For each species, the clustering process generated sets of sequences that overlapped to varying degrees, and it was generally the case that the longest contig in a cluster did not cover the full consensus sequence of that cluster. To generate such a consensus sequence Phrap v.0.990329  was used with default parameters on each cluster from the most stringent dataset combination (data assembled with a quality cut-off of 0.001 on the short reads that had been processed to remove adapters). In the small proportion of cases where this introduced more than one sequence only the longest was analysed further. The identity of the consensus sequences was initially assessed by a BLAST homology search using default parameters in BLAST2GO . Few sequences deposited in Genbank shared similarity with our assembled stick insect transcripts (S2 Fig) so we took a functional orthology approach using the eggNOG (evolutionary genealogy of groups: Non-supervised Orthologous Groups) classification system . The Arthopoda (artNOG) HMM (Hidden Markov Model) files, members and annotations datasets (http://eggnogdb.embl.de/#/app/home) were downloaded to make a local HMMER (http://hmmer.org) database following the recommended procedure on the website. As reading frame was not known, transcript assemblies were translated into all six reading frames using BioPerl to generate amino acid sequences (including stops) with their transcript names appended with the frame. The resulting sequences were then searched with ‘hmmscan’ against the artNOG HMMER reference database to generate tabular output . The highest bitscore was used to select one result per assembled transcript and data summaries were generated using a MySQL database.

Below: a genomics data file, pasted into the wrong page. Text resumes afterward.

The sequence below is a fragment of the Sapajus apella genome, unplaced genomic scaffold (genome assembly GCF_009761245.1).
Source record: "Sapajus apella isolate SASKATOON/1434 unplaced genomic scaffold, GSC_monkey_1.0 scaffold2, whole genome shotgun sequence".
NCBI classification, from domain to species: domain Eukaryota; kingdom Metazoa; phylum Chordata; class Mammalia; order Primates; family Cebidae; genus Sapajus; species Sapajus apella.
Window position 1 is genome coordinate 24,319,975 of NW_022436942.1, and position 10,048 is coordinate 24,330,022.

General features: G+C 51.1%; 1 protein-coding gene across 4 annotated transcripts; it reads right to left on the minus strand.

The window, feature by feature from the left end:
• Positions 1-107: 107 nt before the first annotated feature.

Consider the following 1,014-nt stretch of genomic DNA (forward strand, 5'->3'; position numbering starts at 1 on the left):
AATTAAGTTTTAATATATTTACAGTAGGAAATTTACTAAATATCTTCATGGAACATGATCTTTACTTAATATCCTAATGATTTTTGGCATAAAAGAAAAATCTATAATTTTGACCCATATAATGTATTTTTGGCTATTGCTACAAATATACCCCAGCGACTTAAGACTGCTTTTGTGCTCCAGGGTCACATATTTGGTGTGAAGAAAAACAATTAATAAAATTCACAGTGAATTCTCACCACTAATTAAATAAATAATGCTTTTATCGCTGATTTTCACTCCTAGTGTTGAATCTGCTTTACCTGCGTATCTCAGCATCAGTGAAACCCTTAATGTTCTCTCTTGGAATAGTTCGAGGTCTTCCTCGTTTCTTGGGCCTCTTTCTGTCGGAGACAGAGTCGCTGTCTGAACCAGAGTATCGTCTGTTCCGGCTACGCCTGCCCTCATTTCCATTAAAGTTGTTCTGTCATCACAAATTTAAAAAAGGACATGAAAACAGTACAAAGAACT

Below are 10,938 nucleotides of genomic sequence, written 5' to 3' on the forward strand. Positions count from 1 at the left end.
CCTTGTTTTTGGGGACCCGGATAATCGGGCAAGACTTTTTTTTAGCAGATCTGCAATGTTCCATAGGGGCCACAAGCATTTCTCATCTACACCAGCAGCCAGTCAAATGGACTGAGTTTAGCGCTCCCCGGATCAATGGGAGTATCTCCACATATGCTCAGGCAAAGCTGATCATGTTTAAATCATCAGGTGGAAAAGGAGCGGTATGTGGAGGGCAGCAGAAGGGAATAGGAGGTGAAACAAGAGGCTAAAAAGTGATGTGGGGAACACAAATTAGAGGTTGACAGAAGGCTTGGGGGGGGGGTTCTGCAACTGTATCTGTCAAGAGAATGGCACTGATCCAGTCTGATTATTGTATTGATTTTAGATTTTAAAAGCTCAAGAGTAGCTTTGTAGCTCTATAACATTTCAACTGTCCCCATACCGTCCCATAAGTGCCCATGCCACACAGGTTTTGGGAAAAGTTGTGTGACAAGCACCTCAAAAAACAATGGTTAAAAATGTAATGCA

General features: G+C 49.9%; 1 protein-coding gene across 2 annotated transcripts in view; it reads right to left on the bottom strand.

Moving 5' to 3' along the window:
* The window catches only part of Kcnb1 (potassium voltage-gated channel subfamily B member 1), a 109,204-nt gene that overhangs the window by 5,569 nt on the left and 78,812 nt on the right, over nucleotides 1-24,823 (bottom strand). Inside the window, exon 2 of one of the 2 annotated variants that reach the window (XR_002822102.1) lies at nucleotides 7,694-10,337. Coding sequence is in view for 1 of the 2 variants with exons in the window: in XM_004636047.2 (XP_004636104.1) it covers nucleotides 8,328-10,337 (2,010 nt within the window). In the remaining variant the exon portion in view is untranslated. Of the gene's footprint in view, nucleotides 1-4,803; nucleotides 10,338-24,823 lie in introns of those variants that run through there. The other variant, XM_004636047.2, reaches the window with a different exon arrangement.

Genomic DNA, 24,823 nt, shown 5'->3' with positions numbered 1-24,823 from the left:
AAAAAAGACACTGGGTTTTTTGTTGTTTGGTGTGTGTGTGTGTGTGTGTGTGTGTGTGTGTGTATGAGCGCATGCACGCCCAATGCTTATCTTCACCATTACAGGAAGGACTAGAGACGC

In order to assess allelic diversity at each locus we used a reciprocal mapping approach with short reads from each species being mapped back to transcript assemblies (loci) from itself, and the other species. It should be noted that the contig assembly process resulted in a consensus sequence from the transcript assemblies, and so some real allelic diversity would have been lost in that process. Short reads were mapped back to the longest contig from each transcript assembly cluster using the short read mapper Bowtie2 (Langmead and Salzberg 2012). We mapped short reads to all transcript assemblies simultaneously, preventing a read mapping to more than one transcript (c.f. sequential mapping). The resulting SAM files were then parsed so that only reads mapped over a certain length (12 nucleotides) were included in the subsequent SNP analysis, and a new SAM file was generated for each transcript assembly. Repeating this using 25 and 50 nucleotide length mappings had no significant effect on our findings (data not shown) so we present data for a single mapping here. The mappings from these individual SAM files were analysed with the variant detector VarScan v.2.3.2; , with a conservative threshold of 10% for variant frequency being taken as evidence for different alleles being present at a nucleotide position. The number of SNPs in a given transcript assembly was normalized by the transcript assembly length to get a SNP rate per nucleotide. The results of these analyses were visualised using R software .
Data quantity and quality were similar for each stick insect species following Illumina high throughput DNA sequencing (Table 1). After adaptor and quality trimming, clustering of cDNA sequences resulted in more than 2,500 transcript assemblies per species (Table 1; Fig 2; S1 and S2 Tables). These transcript assemblies had similar length distributions (Fig 3a) meeting our assumptions of equal coverage in the two taxa. Data are deposited with the Dryad Digital Repository and publically available at http://datadryad.org (doi:10.5061/dryad.h5g60), or can be downloaded from http://evolves.massey.ac.nz/DNA_Toolkit.htm.